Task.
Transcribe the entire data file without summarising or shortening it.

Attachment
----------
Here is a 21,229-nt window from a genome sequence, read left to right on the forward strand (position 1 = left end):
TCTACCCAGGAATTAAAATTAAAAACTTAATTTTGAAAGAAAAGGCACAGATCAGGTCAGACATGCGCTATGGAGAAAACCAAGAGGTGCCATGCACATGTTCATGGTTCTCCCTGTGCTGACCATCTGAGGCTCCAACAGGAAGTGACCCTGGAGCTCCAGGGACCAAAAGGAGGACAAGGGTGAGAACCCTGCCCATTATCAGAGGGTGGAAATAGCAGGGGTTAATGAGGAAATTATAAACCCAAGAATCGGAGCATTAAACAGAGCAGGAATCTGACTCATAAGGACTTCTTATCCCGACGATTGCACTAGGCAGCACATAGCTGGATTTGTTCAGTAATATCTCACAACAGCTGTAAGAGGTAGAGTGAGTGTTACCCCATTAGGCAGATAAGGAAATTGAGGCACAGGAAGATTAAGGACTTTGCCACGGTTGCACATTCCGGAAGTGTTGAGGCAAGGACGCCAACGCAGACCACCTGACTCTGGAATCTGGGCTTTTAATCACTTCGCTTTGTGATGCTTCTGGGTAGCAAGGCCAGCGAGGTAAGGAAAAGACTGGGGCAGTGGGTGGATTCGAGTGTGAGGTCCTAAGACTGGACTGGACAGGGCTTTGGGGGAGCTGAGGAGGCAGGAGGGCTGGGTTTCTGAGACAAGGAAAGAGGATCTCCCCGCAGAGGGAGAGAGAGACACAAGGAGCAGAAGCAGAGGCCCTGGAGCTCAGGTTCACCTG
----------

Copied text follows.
Here is a 21,229-nt window from a genome sequence, read left to right on the forward strand (position 1 = left end):
TCTACCCAGGAATTAAAATTAAAAACTTAATTTTGAAAGAAAAGGCACAGATCAGGTCAGACATGCGCTATGGAGAAAACCAAGAGGTGCCATGCACATGTTCATGGTTCTCCCTGTGCTGACCATCTGAGGCTCCAACAGGAAGTGACCCTGGAGCTCCAGGGACCAAAAGGAGGACAAGGGTGAGAACCCTGCCCATTATCAGAGGGTGGAAATAGCAGGGGTTAATGAGGAAATTATAAACCCAAGAATCGGAGCATTAAACAGAGCAGGAATCTGACTCATAAGGACTTCTTATCCCGACGATTGCACTAGGCAGCACATAGCTGGATTTGTTCAGTAATATCTCACAACAGCTGTAAGAGGTAGAGTGAGTGTTACCCCATTAGGCAGATAAGGAAATTGAGGCACAGGAAGATTAAGGACTTTGCCACGGTTGCACATTCCGGAAGTGTTGAGGCAAGGACGCCAACGCAGACCACCTGACTCTGGAATCTGGGCTTTTAATCACTTCGCTTTGTGATGCTTCTGGGTAGCAAGGCCAGCGAGGTAAGGAAAAGACTGGGGCAGTGGGTGGATTCGAGTGTGAGGTCCTAAGACTGGACTGGACAGGGCTTTGGGGGAGCTGAGGAGGCAGGAGGGCTGGGTTTCTGAGACAAGGAAAGAGGATCTCCCCGCAGAGGGAGAGAGAGACACAAGGAGCAGAAGCAGAGGCCCTGGAGCTCAGGTTCACCTG